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Peek-a-Boo! I See You!

Cartoon sketch of a clown with a frilly collar and wild hair waving at the viewer. The clown has glasses and an exaggerated nose and toothy smile. Cartoon by Earle Levenstein.


A Whaaa? moment; a confession:

Intermittently, unpredictably, I might become a different person; make a Jekyll and Hyde switch. Totally out of nowhere.


Me; who, when writing, can psychologize, rationalize, offer—all modesty aside— really insightful analyses, actually retreat into himself; withdraw, become less and less comfortable the more people there are in the room, even disappear, will, from time to time—maybe a month, maybe a year—suddenly, with no warning, become a slapstick performer, a comic, wired.

I know clowns, and believe me, I don't know where this guy comes from. A vaudeville character: uninhibited, physically exaggerating, electric, comedic.

On my way to college; on a train; crowd of classmates; train rocking; suitcases shifting above; I'm suddenly a comic crew member; lurching from side to side, up and down the aisle, shouting instructions; grabbing suitcases; climbing on seats; and my friends just totally crack up. In moments, my character disappears.

On a tennis court with my brother, exchanging shots; group of people watching. I suddenly jump closer, shouting and switching hands back and forth and swatting the ball, and my brother is returning the shots and laughing, and the closer I come, the more he laughs, and the watchers are laughing too. Finally, I drop my racket and throw my hands into the air and clamber over the net and do a victory dance. My brother falls laughing as I dance; the watchers applaud and it's over.

Nothing outrageous. Very much me…but a not often exposed me.

The parallel is not unlike my periodic creative outbursts over the years. Nothing, then intense activity, and retreat. True for the novels I've written, the play, the cartoons. Outbursts. Isolated.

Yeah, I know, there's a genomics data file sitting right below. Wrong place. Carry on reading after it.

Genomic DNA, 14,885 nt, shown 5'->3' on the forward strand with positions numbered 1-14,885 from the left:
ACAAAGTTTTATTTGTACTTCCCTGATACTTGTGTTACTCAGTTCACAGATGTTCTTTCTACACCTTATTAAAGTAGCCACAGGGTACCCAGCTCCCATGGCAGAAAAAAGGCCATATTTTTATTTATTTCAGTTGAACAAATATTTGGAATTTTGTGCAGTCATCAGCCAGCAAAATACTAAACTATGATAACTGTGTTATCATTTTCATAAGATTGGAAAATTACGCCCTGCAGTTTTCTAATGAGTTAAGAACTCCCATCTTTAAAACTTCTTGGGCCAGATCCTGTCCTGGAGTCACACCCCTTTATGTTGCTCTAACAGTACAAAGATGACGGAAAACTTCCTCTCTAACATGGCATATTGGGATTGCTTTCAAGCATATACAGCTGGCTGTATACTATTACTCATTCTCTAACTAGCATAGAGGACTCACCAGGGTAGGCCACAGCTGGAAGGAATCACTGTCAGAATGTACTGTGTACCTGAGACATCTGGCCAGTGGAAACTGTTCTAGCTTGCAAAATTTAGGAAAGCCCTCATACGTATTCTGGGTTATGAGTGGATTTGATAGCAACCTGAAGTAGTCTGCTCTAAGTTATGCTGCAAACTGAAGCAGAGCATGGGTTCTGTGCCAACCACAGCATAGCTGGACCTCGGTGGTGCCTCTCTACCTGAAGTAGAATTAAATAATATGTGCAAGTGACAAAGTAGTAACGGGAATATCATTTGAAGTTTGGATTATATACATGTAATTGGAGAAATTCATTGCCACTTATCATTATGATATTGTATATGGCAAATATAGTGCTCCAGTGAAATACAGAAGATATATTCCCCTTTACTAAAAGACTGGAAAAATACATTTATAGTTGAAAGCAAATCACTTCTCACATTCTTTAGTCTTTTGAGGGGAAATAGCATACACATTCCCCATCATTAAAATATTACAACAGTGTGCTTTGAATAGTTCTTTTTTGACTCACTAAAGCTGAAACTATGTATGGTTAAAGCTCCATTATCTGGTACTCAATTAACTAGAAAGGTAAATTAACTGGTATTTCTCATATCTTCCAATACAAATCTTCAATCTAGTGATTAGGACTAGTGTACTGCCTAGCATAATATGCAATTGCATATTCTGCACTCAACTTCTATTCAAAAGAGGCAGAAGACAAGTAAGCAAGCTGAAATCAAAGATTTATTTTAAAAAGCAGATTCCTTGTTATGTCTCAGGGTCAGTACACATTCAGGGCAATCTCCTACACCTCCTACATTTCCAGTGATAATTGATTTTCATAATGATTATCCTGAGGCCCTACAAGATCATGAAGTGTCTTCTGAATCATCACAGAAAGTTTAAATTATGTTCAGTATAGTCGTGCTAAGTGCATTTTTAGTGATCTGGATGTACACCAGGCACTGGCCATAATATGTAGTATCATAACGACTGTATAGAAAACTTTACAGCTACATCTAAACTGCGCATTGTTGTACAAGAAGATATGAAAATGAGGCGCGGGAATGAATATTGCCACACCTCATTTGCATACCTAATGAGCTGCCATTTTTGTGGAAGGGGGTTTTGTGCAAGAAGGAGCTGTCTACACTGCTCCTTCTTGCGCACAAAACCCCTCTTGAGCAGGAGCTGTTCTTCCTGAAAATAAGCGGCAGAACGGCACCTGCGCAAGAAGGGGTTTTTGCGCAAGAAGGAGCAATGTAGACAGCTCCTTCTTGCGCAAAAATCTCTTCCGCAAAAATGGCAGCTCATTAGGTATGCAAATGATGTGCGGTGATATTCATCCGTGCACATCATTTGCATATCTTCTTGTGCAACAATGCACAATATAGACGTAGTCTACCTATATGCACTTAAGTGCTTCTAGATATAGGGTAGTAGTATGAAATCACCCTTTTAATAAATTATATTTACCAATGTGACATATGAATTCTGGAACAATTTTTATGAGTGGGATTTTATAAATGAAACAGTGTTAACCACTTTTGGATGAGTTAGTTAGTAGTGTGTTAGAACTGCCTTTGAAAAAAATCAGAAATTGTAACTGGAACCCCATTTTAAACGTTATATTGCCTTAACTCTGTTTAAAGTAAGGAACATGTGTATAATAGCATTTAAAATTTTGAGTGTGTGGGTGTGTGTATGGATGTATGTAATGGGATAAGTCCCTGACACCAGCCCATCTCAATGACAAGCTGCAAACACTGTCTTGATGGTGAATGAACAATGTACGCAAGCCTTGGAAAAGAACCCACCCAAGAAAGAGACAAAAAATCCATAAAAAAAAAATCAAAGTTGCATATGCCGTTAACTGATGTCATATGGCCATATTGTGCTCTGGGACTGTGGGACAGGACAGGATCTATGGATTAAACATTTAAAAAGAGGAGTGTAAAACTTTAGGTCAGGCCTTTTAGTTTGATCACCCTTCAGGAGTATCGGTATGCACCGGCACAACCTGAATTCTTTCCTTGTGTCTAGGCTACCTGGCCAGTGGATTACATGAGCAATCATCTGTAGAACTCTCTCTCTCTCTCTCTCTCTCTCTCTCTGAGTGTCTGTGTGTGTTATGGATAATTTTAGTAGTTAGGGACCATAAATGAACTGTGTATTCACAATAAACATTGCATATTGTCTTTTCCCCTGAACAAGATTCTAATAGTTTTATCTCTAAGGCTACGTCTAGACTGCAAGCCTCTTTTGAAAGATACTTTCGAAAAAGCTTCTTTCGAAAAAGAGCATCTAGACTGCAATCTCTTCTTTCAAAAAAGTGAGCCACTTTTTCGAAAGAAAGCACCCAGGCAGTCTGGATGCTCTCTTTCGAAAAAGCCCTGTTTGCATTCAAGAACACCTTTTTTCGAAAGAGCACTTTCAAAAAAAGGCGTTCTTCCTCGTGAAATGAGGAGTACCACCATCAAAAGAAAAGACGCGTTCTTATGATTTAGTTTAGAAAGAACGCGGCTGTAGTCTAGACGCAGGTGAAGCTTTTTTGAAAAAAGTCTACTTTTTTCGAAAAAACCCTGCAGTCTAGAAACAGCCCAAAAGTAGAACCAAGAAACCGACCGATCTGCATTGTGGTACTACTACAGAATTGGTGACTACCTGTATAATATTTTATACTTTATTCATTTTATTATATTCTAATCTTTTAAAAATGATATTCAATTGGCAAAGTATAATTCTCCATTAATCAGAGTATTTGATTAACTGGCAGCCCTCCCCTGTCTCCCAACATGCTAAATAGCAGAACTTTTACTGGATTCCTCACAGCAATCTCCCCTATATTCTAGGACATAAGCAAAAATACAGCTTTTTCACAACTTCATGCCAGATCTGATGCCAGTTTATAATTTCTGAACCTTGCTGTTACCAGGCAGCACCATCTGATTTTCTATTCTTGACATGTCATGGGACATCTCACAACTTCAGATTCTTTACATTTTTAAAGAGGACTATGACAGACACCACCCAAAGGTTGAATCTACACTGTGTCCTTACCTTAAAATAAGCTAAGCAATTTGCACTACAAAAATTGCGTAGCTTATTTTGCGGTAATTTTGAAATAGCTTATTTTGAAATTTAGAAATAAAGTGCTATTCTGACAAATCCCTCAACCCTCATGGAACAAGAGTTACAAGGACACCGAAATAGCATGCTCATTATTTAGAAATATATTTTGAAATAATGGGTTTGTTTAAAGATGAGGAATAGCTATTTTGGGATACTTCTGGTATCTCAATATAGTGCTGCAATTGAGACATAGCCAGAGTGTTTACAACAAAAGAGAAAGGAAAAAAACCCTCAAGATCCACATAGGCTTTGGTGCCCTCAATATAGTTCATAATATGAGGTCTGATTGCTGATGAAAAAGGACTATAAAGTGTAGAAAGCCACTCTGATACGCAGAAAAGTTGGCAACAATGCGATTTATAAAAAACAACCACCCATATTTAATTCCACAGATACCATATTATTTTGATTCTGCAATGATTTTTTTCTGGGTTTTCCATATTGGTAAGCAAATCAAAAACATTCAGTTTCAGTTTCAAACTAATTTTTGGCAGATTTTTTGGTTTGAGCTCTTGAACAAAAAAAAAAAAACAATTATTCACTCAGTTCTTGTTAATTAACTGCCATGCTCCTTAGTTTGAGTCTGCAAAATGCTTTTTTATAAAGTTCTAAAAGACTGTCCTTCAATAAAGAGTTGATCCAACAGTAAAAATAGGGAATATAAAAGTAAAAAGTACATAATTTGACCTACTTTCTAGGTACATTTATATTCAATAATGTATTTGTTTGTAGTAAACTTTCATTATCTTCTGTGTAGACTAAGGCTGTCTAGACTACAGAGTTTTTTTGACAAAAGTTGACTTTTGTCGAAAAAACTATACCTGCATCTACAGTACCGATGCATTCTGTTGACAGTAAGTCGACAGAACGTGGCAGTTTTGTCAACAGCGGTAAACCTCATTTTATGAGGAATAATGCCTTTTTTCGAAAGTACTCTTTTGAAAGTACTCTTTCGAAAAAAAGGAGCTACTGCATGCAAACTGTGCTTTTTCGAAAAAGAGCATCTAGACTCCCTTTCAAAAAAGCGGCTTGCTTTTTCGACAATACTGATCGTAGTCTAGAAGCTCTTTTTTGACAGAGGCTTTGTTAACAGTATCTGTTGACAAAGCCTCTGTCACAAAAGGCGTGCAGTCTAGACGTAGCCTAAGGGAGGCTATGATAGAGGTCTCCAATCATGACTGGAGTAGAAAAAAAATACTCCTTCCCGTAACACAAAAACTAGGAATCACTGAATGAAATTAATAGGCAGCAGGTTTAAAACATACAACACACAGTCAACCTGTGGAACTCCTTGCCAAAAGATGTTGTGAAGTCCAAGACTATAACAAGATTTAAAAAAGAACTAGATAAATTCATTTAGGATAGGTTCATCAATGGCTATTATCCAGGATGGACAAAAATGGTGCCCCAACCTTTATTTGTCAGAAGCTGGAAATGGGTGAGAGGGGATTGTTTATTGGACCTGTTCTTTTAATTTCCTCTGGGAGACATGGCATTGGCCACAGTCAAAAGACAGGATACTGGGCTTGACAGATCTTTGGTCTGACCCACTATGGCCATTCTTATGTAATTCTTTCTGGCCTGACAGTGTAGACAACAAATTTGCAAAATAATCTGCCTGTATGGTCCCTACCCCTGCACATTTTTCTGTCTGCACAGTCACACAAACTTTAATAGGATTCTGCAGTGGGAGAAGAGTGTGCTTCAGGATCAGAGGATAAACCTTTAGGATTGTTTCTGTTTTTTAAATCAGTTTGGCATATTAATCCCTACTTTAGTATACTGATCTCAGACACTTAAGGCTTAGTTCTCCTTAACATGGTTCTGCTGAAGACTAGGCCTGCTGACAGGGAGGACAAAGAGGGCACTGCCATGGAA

All of a piece that revolves around my life from the beginning, of reading the signals, knowing what I needed to do to avoid the violence, the chaos, the punishment that I lived with, witnessed, inflicted upon my brother, who would never surrender, every day.

And the pressure within me grew, expressed in nightmares, terrors, withdrawal; my never-ending performance. Inevitably, something had to give and it did; that other character escaping briefly, as a vaudeville comic. Brilliant. No threat of death, no opposing of the family rules, not sharing my brother's abuse. Who could be angry with a very funny character?

Parallel? Migraine.

Pressure builds, unresolved issues need to be expressed; opposed by everything I'd learned from the beginning and then through the years. Welcome, migraine.

Amazing, isn't it? You can run but you can't hide. Whatever is being forcibly restrained—is forbidden to emerge, to be exposed—is guaranteed to find an escape; migraine for me, in deeply painful ways: physically and emotionally.

My vaudevillian outbursts? What a personally imaginative invention. Actually getting laughs, appreciation; who could object?

Incredible journey.

All for what should be the focus from the beginning; the goal; the simplest path to a healthy happy fulfilling life: being yourself.

What could be simpler? More productive? More natural?

On the other hand, who said it would be easy?

On the third hand, what could be easier than taking the natural path? Encouraging, urging, helping your children to be who they are, the best they can be, enjoying life as it unfolds.

Then again—fourth hand; a joke—I can just hear those voices at the back of the auditorium: If it's easy, won't that spoil my children? Taking the easy way out? Thinking life can be a breeze, a lot of fun and you can do whatever you love to do not what you should do? No fooling around. No joke. Life needs discipline. Rules. Regulations. Structure. Yeah; what about discipline?

I'd just look at my watch and look back at them and pour another drink and a couple for them; invite them to sit down and relax and then ask: Tell me about your childhood, from the very beginning. I've got plenty of time.

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